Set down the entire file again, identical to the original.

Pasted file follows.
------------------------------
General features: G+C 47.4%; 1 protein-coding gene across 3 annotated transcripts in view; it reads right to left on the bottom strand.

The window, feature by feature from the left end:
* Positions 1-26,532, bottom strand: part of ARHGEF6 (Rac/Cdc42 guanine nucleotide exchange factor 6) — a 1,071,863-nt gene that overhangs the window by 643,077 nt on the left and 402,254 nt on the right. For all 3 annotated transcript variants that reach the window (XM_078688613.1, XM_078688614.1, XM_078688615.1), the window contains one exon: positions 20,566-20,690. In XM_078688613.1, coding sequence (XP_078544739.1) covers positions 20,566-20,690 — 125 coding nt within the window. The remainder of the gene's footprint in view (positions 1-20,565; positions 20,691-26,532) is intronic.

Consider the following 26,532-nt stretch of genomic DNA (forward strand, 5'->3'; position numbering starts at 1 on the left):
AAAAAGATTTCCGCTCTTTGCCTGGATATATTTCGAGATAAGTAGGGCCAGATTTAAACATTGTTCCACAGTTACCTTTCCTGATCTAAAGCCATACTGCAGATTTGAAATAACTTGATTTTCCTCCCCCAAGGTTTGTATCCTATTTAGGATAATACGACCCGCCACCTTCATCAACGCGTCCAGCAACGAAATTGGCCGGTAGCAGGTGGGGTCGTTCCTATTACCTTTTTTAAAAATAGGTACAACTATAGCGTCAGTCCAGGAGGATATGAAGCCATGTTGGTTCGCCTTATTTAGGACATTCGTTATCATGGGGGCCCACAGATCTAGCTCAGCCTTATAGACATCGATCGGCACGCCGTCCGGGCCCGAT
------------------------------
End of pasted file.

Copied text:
General features: G+C 47.4%; 1 protein-coding gene across 3 annotated transcripts in view; it reads right to left on the bottom strand.

The window, feature by feature from the left end:
* Positions 1-26,532, bottom strand: part of ARHGEF6 (Rac/Cdc42 guanine nucleotide exchange factor 6) — a 1,071,863-nt gene that overhangs the window by 643,077 nt on the left and 402,254 nt on the right. For all 3 annotated transcript variants that reach the window (XM_078688613.1, XM_078688614.1, XM_078688615.1), the window contains one exon: positions 20,566-20,690. In XM_078688613.1, coding sequence (XP_078544739.1) covers positions 20,566-20,690 — 125 coding nt within the window. The remainder of the gene's footprint in view (positions 1-20,565; positions 20,691-26,532) is intronic.

Consider the following 26,532-nt stretch of genomic DNA (forward strand, 5'->3'; position numbering starts at 1 on the left):
AAAAAGATTTCCGCTCTTTGCCTGGATATATTTCGAGATAAGTAGGGCCAGATTTAAACATTGTTCCACAGTTACCTTTCCTGATCTAAAGCCATACTGCAGATTTGAAATAACTTGATTTTCCTCCCCCAAGGTTTGTATCCTATTTAGGATAATACGACCCGCCACCTTCATCAACGCGTCCAGCAACGAAATTGGCCGGTAGCAGGTGGGGTCGTTCCTATTACCTTTTTTAAAAATAGGTACAACTATAGCGTCAGTCCAGGAGGATATGAAGCCATGTTGGTTCGCCTTATTTAGGACATTCGTTATCATGGGGGCCCACAGATCTAGCTCAGCCTTATAGACATCGATCGGCACGCCGTCCGGGCCCGAT